No, the reality is that getaddrinfo() on most platforms actually follow RFC3484 and prioritize IPv4 over 6to4. (There's a clear distinction in the RFC between 6to4 and other forms of IPv6.) OS X doesn't and uncritically tries IPv6 -- that is, of course, assuming you don't crash into any of the other resolver bugs they introduced in 10.5.
It should be said that if you follow RFC3484 to the letter, 6to4 will be preferred over NAT-ed IPv4. However, that was most likely just an oversight in the standard (the draft revision makes changes to fix that), and most vendors (certainly Microsoft, and most of the major Linux distros, although not glibc upstream yet) has made that change. However, this is moot with regards to OS X, since they don't actually seem to follow RFC3484 in the first place.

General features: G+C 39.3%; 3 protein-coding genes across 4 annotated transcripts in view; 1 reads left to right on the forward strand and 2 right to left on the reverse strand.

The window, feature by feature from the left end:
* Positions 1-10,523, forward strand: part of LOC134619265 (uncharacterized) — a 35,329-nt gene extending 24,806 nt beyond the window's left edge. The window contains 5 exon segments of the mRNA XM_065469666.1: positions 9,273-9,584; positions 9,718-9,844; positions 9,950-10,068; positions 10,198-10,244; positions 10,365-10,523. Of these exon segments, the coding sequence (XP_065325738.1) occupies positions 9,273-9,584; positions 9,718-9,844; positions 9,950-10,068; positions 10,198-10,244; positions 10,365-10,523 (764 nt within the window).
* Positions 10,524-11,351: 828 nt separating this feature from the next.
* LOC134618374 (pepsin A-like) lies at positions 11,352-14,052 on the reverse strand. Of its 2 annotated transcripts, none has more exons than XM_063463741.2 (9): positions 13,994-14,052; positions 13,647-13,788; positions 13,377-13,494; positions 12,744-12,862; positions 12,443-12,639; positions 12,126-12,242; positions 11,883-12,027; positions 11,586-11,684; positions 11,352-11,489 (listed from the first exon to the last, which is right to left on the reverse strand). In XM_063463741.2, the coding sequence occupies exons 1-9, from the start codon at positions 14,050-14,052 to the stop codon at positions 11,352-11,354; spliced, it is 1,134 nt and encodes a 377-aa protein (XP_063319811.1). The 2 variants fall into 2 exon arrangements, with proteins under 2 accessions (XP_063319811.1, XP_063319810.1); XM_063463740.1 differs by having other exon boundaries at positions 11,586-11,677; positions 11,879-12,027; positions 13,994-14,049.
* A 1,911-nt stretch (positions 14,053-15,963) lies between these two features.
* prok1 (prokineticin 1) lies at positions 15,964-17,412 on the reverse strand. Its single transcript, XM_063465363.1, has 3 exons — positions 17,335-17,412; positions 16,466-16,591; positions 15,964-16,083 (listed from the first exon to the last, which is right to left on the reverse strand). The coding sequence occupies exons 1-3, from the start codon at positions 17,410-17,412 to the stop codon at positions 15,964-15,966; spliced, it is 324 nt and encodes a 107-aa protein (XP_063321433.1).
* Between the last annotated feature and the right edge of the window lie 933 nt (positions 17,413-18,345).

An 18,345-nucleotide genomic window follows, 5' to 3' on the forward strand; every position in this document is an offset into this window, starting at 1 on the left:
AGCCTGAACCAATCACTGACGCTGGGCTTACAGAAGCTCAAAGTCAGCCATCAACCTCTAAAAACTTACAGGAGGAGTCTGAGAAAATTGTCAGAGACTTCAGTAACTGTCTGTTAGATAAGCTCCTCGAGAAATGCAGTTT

You are also wrong in the Airports are the only CPEs that try to enable 6to4 out of the box -- some Linksys models do this, among others. The Airports are, however, most likely the most common. You're also right in that uncritically enabling this is not a good idea; the CPE should at least have done a routability test first.
Finally, you're assuming the statistics here are based only on the User-Agent string on the dualstack hits that come through. They're not -- please read the experiment design more carefully. There is a direct correlation measured between using OS X (as seen in the User-Agent string that fetches the iframe) and inability to fetch the dualstack image. In no way does this result depend on correlation between OS X and 6to4.
/* Steinar */